No one here has offered a single citation from the Magisterium, nor a single articulation of a natural law principle, which would preclude the State from sterilizing criminals as a lawful punishment for their crimes.

Now, some of you have offered extrinsic reasons as to why it might be imprudent to sterilize as I have suggested; and these are valid arguments.

Still, it does not make compulsory sterilization of criminals intrinsically immoral.

Careful distinctions to make . . .

As well, I think it should go without saying that the State cannot be expected to criminalize all vice. It just appears to me that conceiving children out of wedlock a) is something that can concretely be ascertained and punished, and b) would drastically reduce the poverty rate, as well as the harm these out-of-wedlock births do the economic and moral life of a nation.

When you see these single, trampy women on talk shows and other venues who have so many kids they can’t count, why shouldn’t they be punished for their reckless behavior by having their generative functions taken from them?

It just seems to me that there should be that men and women should be made to suffer some consequence (in this life) for their irresponsible behavior; such sexual immorality does not have merely “private” consequences, but visibly and directly disturbs the social order.

And that would drive people in such a situation to seek abortions in order to hide the offense.

I’ve thought of this; however, is this not the same argument pro-aborts use to argue that the state should not make abortion illegal to begin with, that women will have them anyway?

Under a system such as I propose, anhy doctor treating a single woman who is pregnant would have to enter her name into a national registry (the same way cops can pull up a record from your driver’s license when they pull over your car). When her second pregnancy is recorded, even if she aborted the first, she would be punished by loss of her generative function. This is not simply birth control; it is punishment for the deliberate misuse of one’s genitals.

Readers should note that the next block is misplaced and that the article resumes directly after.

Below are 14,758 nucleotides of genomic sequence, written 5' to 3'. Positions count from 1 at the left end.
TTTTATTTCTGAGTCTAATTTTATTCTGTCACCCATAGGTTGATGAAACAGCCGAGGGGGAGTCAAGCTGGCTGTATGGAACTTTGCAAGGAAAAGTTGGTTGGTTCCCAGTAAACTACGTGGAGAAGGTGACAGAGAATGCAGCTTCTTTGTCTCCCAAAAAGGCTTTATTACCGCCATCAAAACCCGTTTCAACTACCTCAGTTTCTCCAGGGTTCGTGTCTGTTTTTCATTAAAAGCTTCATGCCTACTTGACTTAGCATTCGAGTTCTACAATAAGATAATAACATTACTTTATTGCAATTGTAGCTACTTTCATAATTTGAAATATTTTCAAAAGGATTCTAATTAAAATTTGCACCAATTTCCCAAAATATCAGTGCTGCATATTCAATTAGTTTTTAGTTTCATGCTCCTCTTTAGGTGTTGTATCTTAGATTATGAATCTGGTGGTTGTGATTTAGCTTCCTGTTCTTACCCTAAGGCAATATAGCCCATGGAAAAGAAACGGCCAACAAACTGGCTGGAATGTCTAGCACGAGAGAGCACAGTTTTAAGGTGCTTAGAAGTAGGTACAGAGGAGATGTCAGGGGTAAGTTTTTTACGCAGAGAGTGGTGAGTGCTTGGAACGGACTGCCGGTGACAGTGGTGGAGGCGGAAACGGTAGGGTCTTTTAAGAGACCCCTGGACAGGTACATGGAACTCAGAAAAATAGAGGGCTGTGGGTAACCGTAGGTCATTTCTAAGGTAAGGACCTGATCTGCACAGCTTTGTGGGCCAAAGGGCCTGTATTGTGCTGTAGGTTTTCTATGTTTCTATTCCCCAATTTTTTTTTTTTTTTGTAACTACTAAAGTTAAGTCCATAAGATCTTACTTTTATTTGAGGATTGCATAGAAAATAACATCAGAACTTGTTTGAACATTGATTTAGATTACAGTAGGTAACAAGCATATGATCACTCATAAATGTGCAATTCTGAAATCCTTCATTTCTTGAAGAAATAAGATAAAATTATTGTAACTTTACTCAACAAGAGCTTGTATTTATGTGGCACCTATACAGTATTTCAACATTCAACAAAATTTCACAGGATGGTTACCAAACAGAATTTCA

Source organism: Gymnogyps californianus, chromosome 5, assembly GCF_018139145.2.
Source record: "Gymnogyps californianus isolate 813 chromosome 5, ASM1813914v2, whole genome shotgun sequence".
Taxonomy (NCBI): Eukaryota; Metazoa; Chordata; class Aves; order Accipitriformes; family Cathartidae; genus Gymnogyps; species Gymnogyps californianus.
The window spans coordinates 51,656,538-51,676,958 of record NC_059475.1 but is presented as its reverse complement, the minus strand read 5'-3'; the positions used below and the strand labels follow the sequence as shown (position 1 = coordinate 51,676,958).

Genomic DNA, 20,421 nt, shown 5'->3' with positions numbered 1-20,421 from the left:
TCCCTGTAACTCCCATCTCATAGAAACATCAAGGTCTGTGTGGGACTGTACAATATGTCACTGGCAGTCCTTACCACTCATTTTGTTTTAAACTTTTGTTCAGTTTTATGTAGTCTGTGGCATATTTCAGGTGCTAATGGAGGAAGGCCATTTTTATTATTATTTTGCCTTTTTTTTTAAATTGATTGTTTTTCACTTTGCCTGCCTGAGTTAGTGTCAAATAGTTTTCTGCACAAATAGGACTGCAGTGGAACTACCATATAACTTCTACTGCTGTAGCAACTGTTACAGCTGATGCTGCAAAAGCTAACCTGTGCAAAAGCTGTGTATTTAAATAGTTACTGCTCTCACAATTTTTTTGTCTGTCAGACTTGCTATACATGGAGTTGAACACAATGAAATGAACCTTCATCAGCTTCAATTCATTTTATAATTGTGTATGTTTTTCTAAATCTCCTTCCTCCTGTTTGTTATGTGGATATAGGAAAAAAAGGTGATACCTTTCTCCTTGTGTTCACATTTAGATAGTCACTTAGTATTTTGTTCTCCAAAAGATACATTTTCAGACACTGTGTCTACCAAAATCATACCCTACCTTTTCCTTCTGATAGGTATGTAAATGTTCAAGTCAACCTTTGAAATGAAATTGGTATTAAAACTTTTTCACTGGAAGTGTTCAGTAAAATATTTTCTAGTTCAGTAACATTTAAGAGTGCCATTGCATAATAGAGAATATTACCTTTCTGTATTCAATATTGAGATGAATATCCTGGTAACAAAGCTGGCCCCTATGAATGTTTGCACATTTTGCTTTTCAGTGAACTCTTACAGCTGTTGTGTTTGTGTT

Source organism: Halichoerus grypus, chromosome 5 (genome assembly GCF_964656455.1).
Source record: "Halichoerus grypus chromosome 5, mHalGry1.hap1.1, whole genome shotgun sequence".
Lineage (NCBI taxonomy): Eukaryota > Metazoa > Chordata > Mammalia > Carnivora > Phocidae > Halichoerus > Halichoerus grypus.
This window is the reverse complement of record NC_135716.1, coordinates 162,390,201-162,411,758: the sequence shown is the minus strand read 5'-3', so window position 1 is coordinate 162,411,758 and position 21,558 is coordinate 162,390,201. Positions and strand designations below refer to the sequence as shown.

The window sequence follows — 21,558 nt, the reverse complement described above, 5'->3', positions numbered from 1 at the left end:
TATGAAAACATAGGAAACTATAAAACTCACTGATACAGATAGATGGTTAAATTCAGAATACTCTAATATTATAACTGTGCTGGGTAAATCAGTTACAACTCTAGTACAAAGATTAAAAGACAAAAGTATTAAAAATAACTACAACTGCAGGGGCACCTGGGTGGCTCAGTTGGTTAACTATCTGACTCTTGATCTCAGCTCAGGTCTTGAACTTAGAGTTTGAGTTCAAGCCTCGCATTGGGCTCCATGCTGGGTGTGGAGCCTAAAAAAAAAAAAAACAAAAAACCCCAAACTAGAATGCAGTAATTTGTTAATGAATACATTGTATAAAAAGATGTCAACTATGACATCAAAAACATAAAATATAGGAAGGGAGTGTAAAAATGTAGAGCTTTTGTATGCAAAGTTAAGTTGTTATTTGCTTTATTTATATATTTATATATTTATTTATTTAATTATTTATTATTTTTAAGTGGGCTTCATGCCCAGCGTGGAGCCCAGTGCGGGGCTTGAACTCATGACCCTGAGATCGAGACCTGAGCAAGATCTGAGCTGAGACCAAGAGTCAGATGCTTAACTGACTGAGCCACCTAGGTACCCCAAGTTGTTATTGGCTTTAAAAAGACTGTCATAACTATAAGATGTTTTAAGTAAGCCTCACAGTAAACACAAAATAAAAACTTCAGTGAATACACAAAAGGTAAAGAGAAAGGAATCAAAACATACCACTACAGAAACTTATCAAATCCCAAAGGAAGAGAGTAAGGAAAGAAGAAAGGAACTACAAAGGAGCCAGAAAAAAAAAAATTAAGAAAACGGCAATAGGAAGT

There would, of course, be an exception in place for victims of rape.

All this having been said, I’m all in favor of alternate solutions which would be just as effective as what I propose here.


#18

So you penalize her ahead of time if she ever does get married and she winds up not being to conceive even within a marriage. If someone is repentant for their sins, which they can be at anytime, you don’t permanently punish them before they have that chance. No, birth control is still birth control and forbidden by the Church.:tsktsk:


#19

Except for violent offenses such as rape or incest or child molestation, sexual immorality should not be criminal. What would you suggest, sending anyone who masturbates to prison?


#20

Except for violent offenses such as rape or incest or child molestation, sexual immorality should not be criminal. What would you suggest, sending anyone who masturbates to prison?


DISCLAIMER: The views and opinions expressed in these forums do not necessarily reflect those of Catholic Answers. For official apologetics resources please visit www.catholic.com.